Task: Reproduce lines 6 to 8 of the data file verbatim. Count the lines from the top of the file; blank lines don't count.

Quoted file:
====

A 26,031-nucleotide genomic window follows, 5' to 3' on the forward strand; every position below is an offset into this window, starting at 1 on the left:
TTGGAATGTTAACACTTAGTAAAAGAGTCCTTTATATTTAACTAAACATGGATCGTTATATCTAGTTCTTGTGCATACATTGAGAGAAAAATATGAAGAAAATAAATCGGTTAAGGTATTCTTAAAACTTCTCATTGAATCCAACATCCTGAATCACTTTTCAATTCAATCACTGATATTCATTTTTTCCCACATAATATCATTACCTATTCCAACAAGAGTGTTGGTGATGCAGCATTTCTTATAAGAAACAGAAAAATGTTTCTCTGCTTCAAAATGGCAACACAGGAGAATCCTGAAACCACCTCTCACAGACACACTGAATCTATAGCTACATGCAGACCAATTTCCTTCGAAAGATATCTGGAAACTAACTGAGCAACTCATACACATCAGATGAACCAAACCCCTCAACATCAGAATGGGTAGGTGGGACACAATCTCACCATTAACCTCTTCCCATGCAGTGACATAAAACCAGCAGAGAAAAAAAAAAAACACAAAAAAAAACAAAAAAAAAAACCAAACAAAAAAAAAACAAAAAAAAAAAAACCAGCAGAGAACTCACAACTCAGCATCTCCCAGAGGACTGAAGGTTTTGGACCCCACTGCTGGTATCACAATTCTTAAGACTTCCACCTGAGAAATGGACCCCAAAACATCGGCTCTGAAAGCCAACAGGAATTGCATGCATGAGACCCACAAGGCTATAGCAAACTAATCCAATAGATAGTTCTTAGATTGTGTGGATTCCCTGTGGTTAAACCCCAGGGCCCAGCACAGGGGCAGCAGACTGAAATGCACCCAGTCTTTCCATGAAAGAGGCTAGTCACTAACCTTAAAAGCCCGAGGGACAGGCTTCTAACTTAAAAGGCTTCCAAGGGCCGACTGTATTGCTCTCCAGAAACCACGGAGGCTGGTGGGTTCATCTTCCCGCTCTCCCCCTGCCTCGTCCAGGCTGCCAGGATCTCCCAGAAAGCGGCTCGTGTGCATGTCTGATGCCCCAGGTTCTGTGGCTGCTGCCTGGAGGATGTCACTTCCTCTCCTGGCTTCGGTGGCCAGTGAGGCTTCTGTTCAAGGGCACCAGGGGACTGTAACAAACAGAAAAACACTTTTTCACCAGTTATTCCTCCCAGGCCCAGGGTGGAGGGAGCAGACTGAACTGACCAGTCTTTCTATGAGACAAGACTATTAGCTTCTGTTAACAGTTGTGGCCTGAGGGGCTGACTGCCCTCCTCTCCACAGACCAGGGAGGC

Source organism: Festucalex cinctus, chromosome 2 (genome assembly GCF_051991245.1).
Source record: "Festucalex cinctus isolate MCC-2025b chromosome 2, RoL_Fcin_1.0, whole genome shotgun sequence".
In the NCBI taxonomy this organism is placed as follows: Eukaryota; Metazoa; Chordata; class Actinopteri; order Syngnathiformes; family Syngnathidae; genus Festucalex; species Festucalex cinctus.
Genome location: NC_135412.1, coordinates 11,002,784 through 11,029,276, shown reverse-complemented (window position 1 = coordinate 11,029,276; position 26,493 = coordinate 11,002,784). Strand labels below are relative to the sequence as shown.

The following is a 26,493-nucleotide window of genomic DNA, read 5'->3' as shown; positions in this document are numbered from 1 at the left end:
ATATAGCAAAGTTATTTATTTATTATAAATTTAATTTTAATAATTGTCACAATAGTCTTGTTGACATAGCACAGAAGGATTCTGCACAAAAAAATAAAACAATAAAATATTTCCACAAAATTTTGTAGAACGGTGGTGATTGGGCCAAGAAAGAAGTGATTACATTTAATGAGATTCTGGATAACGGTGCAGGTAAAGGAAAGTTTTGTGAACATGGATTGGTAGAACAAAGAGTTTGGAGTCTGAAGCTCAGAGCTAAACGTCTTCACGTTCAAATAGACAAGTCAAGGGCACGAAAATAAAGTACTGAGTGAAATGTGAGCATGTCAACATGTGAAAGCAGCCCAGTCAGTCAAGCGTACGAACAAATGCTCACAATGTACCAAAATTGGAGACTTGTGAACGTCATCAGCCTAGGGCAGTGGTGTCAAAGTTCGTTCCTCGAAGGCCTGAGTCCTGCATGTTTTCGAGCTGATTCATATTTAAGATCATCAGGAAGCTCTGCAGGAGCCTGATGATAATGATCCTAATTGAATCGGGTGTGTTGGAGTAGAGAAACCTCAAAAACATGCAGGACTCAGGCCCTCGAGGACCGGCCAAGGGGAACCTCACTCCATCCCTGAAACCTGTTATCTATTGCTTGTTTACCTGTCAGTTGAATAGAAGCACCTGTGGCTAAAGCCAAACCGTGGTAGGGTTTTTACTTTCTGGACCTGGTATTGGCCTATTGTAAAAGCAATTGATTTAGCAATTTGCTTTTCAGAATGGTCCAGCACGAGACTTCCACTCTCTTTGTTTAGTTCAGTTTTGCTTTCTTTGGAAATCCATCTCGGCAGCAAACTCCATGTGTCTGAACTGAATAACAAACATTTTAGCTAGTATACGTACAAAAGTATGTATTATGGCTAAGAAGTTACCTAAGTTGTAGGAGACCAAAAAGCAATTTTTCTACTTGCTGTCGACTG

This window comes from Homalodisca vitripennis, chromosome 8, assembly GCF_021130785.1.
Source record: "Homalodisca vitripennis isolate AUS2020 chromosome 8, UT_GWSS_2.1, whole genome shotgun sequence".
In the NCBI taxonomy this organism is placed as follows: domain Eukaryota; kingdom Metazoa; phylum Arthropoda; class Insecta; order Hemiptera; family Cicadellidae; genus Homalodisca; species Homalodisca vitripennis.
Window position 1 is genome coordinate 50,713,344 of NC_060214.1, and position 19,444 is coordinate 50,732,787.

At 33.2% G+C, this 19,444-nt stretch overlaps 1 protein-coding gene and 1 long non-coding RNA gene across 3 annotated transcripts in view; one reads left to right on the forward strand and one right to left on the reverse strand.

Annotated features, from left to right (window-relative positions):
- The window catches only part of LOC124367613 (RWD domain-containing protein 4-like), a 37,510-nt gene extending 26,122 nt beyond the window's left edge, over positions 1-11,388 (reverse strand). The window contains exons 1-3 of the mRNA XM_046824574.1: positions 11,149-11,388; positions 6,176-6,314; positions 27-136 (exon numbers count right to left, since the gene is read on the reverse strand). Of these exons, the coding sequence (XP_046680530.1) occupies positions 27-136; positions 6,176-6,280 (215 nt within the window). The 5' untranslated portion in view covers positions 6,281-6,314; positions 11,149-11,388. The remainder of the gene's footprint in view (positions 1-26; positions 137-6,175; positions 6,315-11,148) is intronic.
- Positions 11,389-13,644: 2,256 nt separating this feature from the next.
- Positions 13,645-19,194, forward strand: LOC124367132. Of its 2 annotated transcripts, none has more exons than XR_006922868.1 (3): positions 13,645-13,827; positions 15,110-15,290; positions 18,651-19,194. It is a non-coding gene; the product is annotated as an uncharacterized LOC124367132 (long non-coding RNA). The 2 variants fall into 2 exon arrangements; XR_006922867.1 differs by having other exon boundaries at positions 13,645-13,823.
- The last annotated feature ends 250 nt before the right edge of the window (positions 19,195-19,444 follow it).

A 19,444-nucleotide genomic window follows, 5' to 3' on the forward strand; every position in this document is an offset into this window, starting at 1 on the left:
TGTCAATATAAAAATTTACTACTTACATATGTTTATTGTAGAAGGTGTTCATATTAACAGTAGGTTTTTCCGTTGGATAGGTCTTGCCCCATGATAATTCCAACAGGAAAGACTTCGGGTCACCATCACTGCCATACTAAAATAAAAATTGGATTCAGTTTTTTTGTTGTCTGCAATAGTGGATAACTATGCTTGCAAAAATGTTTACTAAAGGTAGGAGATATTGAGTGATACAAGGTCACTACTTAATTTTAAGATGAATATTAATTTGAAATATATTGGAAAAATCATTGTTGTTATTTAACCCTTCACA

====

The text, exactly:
Genome location: NC_135412.1, coordinates 11,002,784 through 11,029,276, shown reverse-complemented (window position 1 = coordinate 11,029,276; position 26,493 = coordinate 11,002,784). Strand labels below are relative to the sequence as shown.

The following is a 26,493-nucleotide window of genomic DNA, read 5'->3' as shown; positions in this document are numbered from 1 at the left end:
ATATAGCAAAGTTATTTATTTATTATAAATTTAATTTTAATAATTGTCACAATAGTCTTGTTGACATAGCACAGAAGGATTCTGCACAAAAAAATAAAACAATAAAATATTTCCACAAAATTTTGTAGAACGGTGGTGATTGGGCCAAGAAAGAAGTGATTACATTTAATGAGATTCTGGATAACGGTGCAGGTAAAGGAAAGTTTTGTGAACATGGATTGGTAGAACAAAGAGTTTGGAGTCTGAAGCTCAGAGCTAAACGTCTTCACGTTCAAATAGACAAGTCAAGGGCACGAAAATAAAGTACTGAGTGAAATGTGAGCATGTCAACATGTGAAAGCAGCCCAGTCAGTCAAGCGTACGAACAAATGCTCACAATGTACCAAAATTGGAGACTTGTGAACGTCATCAGCCTAGGGCAGTGGTGTCAAAGTTCGTTCCTCGAAGGCCTGAGTCCTGCATGTTTTCGAGCTGATTCATATTTAAGATCATCAGGAAGCTCTGCAGGAGCCTGATGATAATGATCCTAATTGAATCGGGTGTGTTGGAGTAGAGAAACCTCAAAAACATGCAGGACTCAGGCCCTCGAGGACCGGCCAAGGGGAACCTCACTCCATCCCTGAAACCTGTTATCTATTGCTTGTTTACCTGTCAGTTGAATAGAAGCACCTGTGGCTAAAGCCAAACCGTGGTAGGGTTTTTACTTTCTGGACCTGGTATTGGCCTATTGTAAAAGCAATTGATTTAGCAATTTGCTTTTCAGAATGGTCCAGCACGAGACTTCCACTCTCTTTGTTTAGTTCAGTTTTGCTTTCTTTGGAAATCCATCTCGGCAGCAAACTCCATGTGTCTGAACTGAATAACAAACATTTTAGCTAGTATACGTACAAAAGTATGTATTATGGCTAAGAAGTTACCTAAGTTGTAGGAGACCAAAAAGCAATTTTTCTACTTGCTGTCGACTG